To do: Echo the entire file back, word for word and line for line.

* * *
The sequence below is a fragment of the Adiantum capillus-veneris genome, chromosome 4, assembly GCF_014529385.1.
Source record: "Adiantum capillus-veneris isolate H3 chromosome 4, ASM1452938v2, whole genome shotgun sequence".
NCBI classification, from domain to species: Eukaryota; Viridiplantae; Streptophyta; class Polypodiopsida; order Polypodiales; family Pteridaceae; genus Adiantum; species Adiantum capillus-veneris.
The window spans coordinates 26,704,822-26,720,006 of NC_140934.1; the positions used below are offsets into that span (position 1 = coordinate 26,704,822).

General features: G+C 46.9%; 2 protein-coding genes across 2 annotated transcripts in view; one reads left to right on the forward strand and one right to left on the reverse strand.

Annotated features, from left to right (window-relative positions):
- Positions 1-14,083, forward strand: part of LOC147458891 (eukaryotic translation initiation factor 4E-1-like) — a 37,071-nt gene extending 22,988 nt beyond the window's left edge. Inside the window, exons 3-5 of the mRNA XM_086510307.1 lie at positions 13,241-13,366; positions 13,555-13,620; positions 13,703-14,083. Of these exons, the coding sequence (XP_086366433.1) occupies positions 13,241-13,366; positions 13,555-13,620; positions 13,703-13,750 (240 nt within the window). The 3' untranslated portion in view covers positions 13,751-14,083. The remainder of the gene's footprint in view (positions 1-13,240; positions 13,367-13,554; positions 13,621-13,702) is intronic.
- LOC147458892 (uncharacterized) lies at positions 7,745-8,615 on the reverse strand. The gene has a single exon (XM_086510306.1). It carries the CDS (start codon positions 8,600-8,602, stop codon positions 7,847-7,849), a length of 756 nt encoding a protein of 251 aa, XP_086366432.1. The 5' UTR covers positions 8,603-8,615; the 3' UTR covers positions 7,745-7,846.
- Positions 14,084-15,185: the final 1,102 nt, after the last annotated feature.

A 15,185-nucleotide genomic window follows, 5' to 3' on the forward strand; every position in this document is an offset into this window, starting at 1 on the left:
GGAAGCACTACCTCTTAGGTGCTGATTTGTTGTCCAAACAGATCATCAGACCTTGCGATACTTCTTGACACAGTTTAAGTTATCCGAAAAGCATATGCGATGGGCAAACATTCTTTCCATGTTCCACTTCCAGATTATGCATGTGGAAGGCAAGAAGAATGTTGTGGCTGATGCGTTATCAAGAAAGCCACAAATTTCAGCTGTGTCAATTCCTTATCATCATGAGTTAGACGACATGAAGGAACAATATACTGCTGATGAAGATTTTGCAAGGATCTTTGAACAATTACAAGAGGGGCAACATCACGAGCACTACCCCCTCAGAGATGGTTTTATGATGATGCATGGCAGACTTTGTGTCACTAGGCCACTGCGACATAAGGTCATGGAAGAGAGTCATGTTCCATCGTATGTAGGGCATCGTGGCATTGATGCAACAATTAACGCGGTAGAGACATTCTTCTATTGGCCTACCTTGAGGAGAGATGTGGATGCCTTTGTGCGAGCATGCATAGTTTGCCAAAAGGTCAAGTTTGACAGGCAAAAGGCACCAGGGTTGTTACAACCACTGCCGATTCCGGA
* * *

The sequence below is a fragment of the Adiantum capillus-veneris genome, chromosome 4, assembly GCF_014529385.1.
Source record: "Adiantum capillus-veneris isolate H3 chromosome 4, ASM1452938v2, whole genome shotgun sequence".
NCBI classification, from domain to species: Eukaryota; Viridiplantae; Streptophyta; class Polypodiopsida; order Polypodiales; family Pteridaceae; genus Adiantum; species Adiantum capillus-veneris.
The window spans coordinates 26,704,822-26,720,006 of NC_140934.1; the positions used below are offsets into that span (position 1 = coordinate 26,704,822).

General features: G+C 46.9%; 2 protein-coding genes across 2 annotated transcripts in view; one reads left to right on the forward strand and one right to left on the reverse strand.

Annotated features, from left to right (window-relative positions):
- Positions 1-14,083, forward strand: part of LOC147458891 (eukaryotic translation initiation factor 4E-1-like) — a 37,071-nt gene extending 22,988 nt beyond the window's left edge. Inside the window, exons 3-5 of the mRNA XM_086510307.1 lie at positions 13,241-13,366; positions 13,555-13,620; positions 13,703-14,083. Of these exons, the coding sequence (XP_086366433.1) occupies positions 13,241-13,366; positions 13,555-13,620; positions 13,703-13,750 (240 nt within the window). The 3' untranslated portion in view covers positions 13,751-14,083. The remainder of the gene's footprint in view (positions 1-13,240; positions 13,367-13,554; positions 13,621-13,702) is intronic.
- LOC147458892 (uncharacterized) lies at positions 7,745-8,615 on the reverse strand. The gene has a single exon (XM_086510306.1). It carries the CDS (start codon positions 8,600-8,602, stop codon positions 7,847-7,849), a length of 756 nt encoding a protein of 251 aa, XP_086366432.1. The 5' UTR covers positions 8,603-8,615; the 3' UTR covers positions 7,745-7,846.
- Positions 14,084-15,185: the final 1,102 nt, after the last annotated feature.

A 15,185-nucleotide genomic window follows, 5' to 3' on the forward strand; every position in this document is an offset into this window, starting at 1 on the left:
GGAAGCACTACCTCTTAGGTGCTGATTTGTTGTCCAAACAGATCATCAGACCTTGCGATACTTCTTGACACAGTTTAAGTTATCCGAAAAGCATATGCGATGGGCAAACATTCTTTCCATGTTCCACTTCCAGATTATGCATGTGGAAGGCAAGAAGAATGTTGTGGCTGATGCGTTATCAAGAAAGCCACAAATTTCAGCTGTGTCAATTCCTTATCATCATGAGTTAGACGACATGAAGGAACAATATACTGCTGATGAAGATTTTGCAAGGATCTTTGAACAATTACAAGAGGGGCAACATCACGAGCACTACCCCCTCAGAGATGGTTTTATGATGATGCATGGCAGACTTTGTGTCACTAGGCCACTGCGACATAAGGTCATGGAAGAGAGTCATGTTCCATCGTATGTAGGGCATCGTGGCATTGATGCAACAATTAACGCGGTAGAGACATTCTTCTATTGGCCTACCTTGAGGAGAGATGTGGATGCCTTTGTGCGAGCATGCATAGTTTGCCAAAAGGTCAAGTTTGACAGGCAAAAGGCACCAGGGTTGTTACAACCACTGCCGATTCCGGA